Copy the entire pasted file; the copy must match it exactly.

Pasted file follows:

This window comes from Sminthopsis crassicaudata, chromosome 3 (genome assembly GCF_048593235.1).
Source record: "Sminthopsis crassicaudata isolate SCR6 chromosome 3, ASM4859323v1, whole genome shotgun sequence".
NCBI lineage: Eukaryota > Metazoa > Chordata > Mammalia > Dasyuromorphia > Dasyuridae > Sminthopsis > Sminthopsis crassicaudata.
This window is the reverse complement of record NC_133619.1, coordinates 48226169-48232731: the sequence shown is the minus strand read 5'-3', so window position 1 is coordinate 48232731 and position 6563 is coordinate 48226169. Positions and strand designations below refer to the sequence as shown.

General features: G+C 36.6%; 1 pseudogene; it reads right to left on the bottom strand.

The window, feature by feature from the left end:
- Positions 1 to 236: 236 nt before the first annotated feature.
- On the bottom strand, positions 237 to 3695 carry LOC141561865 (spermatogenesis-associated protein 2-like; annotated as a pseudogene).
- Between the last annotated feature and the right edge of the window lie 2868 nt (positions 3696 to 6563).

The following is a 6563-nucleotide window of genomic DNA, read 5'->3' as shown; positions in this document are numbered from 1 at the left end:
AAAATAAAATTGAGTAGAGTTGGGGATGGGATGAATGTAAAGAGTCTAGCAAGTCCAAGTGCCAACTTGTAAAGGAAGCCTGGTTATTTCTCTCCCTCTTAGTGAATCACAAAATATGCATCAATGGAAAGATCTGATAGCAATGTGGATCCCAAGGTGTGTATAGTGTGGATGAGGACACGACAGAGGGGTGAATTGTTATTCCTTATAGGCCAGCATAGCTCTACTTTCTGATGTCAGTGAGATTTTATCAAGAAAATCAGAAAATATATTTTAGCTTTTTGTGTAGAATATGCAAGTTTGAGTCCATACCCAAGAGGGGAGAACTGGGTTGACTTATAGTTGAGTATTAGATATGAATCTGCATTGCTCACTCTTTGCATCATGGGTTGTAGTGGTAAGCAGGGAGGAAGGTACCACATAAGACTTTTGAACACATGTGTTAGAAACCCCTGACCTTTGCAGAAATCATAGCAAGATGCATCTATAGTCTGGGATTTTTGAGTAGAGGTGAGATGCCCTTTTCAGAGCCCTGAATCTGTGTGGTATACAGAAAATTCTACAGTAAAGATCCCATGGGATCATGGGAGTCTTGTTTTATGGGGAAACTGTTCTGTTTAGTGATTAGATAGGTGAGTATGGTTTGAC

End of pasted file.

This window comes from Sminthopsis crassicaudata, chromosome 3 (genome assembly GCF_048593235.1).
Source record: "Sminthopsis crassicaudata isolate SCR6 chromosome 3, ASM4859323v1, whole genome shotgun sequence".
NCBI lineage: Eukaryota > Metazoa > Chordata > Mammalia > Dasyuromorphia > Dasyuridae > Sminthopsis > Sminthopsis crassicaudata.
This window is the reverse complement of record NC_133619.1, coordinates 48226169-48232731: the sequence shown is the minus strand read 5'-3', so window position 1 is coordinate 48232731 and position 6563 is coordinate 48226169. Positions and strand designations below refer to the sequence as shown.

General features: G+C 36.6%; 1 pseudogene; it reads right to left on the bottom strand.

The window, feature by feature from the left end:
- Positions 1 to 236: 236 nt before the first annotated feature.
- On the bottom strand, positions 237 to 3695 carry LOC141561865 (spermatogenesis-associated protein 2-like; annotated as a pseudogene).
- Between the last annotated feature and the right edge of the window lie 2868 nt (positions 3696 to 6563).

The following is a 6563-nucleotide window of genomic DNA, read 5'->3' as shown; positions in this document are numbered from 1 at the left end:
AAAATAAAATTGAGTAGAGTTGGGGATGGGATGAATGTAAAGAGTCTAGCAAGTCCAAGTGCCAACTTGTAAAGGAAGCCTGGTTATTTCTCTCCCTCTTAGTGAATCACAAAATATGCATCAATGGAAAGATCTGATAGCAATGTGGATCCCAAGGTGTGTATAGTGTGGATGAGGACACGACAGAGGGGTGAATTGTTATTCCTTATAGGCCAGCATAGCTCTACTTTCTGATGTCAGTGAGATTTTATCAAGAAAATCAGAAAATATATTTTAGCTTTTTGTGTAGAATATGCAAGTTTGAGTCCATACCCAAGAGGGGAGAACTGGGTTGACTTATAGTTGAGTATTAGATATGAATCTGCATTGCTCACTCTTTGCATCATGGGTTGTAGTGGTAAGCAGGGAGGAAGGTACCACATAAGACTTTTGAACACATGTGTTAGAAACCCCTGACCTTTGCAGAAATCATAGCAAGATGCATCTATAGTCTGGGATTTTTGAGTAGAGGTGAGATGCCCTTTTCAGAGCCCTGAATCTGTGTGGTATACAGAAAATTCTACAGTAAAGATCCCATGGGATCATGGGAGTCTTGTTTTATGGGGAAACTGTTCTGTTTAGTGATTAGATAGGTGAGTATGGTTTGAC